The United Nations Environment Programme (UNEP) annually organises events for World Environment Day (WED) promoting worldwide awareness and action for the environment. This day, established in 1972, shows that concern about the environment goes back to several decades at least. Since its inception it has been celebrated every year on 5 June by engaging governments, businesses, celebrities, civil societies, and citizens to focus their efforts on a pressing environmental issue.
More than 150 countries take part in World Environment Day, and the day focuses on environmental concerns ranging from pollution to global warming, and sustainable food production to protection of wildlife. The World Environment Day 2021, hosted by Pakistan, is the most renowned day for environmental action. This year’s theme is “Ecosystem Restoration”, assisting in the recovery of ecosystems that have been degraded or destroyed, as well as conserving the ecosystems that are still intact. Maintaining the environmental integrity is the responsibility of every individual within the society, youth inclusive.
The importance of family is celebrates also through the Global Day of Parents, an annual event that takes place on June 1 to honour all the parents around the world for being the anchor of their families and selflessly nurturing and protecting their children. This day was declared as the Global Day of Parents by the United Nations General Assembly in 2012, with resolution A/RES/66/292. This was done to appreciate all parents for their lifelong sacrifice towards raising their children.
On this Day we recognise all parents, as they continue to take on greater responsibilities to grow their families, restore our communities and make sure that our societies thrive. Parents play a key role in the health, emotional wellbeing, and education of a child. They also responsible for the full and harmonious development of their personality, children should grow up in a family environment and in an atmosphere of happiness, love and understanding.
Annually, the World Health Organization (WHO) holds the World No Tobacco Day on May 31, with the goal to spread awareness about the risks of tobacco use, and how we can make the world tobacco free. This is especially important right now as studies show that smokers have a higher risk for a severe case of COVID-19 Pandemic.
The WHO Framework Convention on Tobacco Control 2005 (WHO FCTC) is a milestone in the promotion of public health. It is an evidence - based treaty that reaffirms the right of people to the highest standard of health. It provides the legal dimensions for international health cooperation, and sets high standards for compliance. Strengthening implementation of this treaty is specifically included in the 2030 Agenda for Sustainable Development Goals (SDG) as Target 3.a.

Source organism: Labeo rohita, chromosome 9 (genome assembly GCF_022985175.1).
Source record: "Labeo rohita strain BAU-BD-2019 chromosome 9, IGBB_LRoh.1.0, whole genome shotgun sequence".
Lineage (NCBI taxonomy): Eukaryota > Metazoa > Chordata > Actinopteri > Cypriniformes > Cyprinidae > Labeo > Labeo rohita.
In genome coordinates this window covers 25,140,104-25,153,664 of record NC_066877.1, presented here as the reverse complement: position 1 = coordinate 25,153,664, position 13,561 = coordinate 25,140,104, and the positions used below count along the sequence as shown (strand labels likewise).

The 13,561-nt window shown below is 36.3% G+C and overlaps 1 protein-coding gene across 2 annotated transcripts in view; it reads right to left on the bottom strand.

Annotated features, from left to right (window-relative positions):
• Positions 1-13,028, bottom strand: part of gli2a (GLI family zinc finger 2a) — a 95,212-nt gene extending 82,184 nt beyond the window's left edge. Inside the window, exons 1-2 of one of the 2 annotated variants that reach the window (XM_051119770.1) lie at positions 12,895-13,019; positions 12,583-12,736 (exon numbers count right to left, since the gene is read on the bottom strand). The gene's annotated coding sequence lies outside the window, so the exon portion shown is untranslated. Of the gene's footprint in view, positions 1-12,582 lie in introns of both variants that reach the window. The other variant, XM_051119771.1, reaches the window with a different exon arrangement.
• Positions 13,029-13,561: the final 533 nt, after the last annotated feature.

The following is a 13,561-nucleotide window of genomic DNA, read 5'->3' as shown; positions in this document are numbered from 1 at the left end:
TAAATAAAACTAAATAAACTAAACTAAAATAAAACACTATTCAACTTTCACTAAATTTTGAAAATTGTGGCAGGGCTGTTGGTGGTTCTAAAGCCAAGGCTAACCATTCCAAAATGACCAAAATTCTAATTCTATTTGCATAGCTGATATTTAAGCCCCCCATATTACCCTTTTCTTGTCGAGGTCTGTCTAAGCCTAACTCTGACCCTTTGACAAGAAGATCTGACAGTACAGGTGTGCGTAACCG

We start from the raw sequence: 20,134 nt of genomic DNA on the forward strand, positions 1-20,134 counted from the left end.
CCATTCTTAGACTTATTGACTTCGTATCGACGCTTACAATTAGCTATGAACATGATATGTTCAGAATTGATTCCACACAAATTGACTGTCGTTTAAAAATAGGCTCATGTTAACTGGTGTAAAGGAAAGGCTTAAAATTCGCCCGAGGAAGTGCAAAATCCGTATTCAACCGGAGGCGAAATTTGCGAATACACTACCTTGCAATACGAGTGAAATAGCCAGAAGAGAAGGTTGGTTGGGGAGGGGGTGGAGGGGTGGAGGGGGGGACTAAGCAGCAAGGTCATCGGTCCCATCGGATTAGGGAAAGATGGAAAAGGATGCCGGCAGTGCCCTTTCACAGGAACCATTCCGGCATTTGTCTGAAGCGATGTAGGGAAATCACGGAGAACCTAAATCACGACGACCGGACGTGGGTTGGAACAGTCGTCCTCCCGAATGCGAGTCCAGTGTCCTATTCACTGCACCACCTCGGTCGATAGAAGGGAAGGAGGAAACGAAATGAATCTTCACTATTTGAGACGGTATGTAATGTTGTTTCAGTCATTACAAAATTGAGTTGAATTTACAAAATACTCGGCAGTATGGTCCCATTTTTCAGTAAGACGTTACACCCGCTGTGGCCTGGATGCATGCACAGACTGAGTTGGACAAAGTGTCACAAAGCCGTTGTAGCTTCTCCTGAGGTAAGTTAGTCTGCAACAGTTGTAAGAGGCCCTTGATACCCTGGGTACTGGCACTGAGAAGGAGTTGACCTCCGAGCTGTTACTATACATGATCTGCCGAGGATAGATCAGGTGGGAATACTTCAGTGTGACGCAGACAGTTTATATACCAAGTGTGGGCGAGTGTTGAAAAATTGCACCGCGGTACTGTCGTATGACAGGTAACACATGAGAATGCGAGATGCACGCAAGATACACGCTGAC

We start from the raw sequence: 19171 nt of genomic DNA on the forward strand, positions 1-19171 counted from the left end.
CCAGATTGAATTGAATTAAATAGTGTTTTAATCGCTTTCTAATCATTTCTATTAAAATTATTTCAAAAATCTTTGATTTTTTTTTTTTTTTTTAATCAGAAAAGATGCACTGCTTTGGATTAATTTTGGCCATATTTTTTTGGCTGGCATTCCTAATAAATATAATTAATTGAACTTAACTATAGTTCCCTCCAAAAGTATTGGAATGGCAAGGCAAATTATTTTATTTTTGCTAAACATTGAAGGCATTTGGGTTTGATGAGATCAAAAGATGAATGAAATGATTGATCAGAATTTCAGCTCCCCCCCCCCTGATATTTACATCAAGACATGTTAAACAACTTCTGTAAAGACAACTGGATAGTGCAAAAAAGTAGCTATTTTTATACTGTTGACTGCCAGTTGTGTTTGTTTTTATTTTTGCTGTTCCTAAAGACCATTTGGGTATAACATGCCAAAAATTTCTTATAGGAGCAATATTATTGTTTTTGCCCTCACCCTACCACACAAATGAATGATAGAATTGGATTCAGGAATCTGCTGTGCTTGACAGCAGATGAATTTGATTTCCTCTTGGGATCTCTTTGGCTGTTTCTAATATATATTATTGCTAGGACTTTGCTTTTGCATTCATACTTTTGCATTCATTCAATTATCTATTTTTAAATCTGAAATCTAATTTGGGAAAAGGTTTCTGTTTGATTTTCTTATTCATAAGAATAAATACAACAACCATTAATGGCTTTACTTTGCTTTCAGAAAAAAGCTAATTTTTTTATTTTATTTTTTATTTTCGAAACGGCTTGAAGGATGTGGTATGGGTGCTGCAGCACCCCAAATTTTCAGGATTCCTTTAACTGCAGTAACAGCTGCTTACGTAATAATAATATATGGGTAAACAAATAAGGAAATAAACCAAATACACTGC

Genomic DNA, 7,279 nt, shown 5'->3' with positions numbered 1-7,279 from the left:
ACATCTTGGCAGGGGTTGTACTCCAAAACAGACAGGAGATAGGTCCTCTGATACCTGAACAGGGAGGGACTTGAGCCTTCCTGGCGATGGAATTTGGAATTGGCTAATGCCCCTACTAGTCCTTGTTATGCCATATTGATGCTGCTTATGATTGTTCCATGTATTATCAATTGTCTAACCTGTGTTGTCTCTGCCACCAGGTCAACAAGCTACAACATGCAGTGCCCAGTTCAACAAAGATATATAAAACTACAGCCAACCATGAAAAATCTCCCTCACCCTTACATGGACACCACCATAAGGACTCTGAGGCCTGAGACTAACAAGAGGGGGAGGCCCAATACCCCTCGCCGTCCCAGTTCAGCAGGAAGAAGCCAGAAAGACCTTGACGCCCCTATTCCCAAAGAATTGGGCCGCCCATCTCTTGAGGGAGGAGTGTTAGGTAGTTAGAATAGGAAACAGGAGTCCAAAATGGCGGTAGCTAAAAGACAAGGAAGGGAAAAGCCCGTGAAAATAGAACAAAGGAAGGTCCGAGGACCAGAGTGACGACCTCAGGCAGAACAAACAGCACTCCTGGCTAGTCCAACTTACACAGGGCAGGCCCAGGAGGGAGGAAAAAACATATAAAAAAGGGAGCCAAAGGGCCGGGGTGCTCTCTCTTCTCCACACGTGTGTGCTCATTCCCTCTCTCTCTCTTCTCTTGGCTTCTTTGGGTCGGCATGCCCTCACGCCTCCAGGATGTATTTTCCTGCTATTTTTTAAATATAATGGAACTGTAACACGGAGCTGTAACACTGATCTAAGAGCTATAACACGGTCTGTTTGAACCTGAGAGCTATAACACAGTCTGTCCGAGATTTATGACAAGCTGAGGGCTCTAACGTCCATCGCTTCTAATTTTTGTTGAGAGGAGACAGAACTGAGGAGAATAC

“United Nations peacekeeping helps nurture peace in some of the world’s most dangerous places. Today and every day, we salute the dedication and bravery of our peacekeepers in helping societies turn away from war and towards a safer, more stable future.” United Nations Secretary-General António Guterres
For over 70 years now, the United Nations Peacekeeping helps countries navigate the difficult path from conflict to peace. That is why, annually on 29 May, we celebrate the International Day of United Nations Peacekeepers. On this day we pay tribute to the uniformed and civilians personnel’s invaluable contribution to the work of the organisation, and honour more than 4,000 peacekeepers who have lost their lives serving under the United Nations flag since 1948. Even though the challenges and threats faced by the peacekeepers are even greater than ever, they continue to support and protect the people in the countries they are based in, despite the risk of COVID-19.
The impact of COVID-19 on the cultural and development sector is being felt around the world. Major crises throughout history have often given rise to a renaissance of culture and an explosion of new forms of creativity, so vital for human progress. In 2001, UNESCO adopted the Universal Declaration on Cultural Diversity and in December 2002, the UN General Assembly, in its resolution 57/249, declared May 21 to be the World Day for Cultural Diversity for Dialogue and Development. This day provides us with an opportunity to deepen our understanding of the values of cultural diversity and to learn to live together peacefully in a spirit of dialogue and openness.
Celebrating cultural diversity means opening up new perspectives for sustainable development and promoting creative industries and cultural entrepreneurship as sources of millions of jobs worldwide, particularly for young people. Culture is a driving force of development, not only with respect to economic growth but also as a means of leading a more fulfilling intellectual, emotional, and moral life. Culture is a sustainable development accelerator whose potential has been recognised in the 2030 Agenda for Sustainable Development adopted by the United Nations.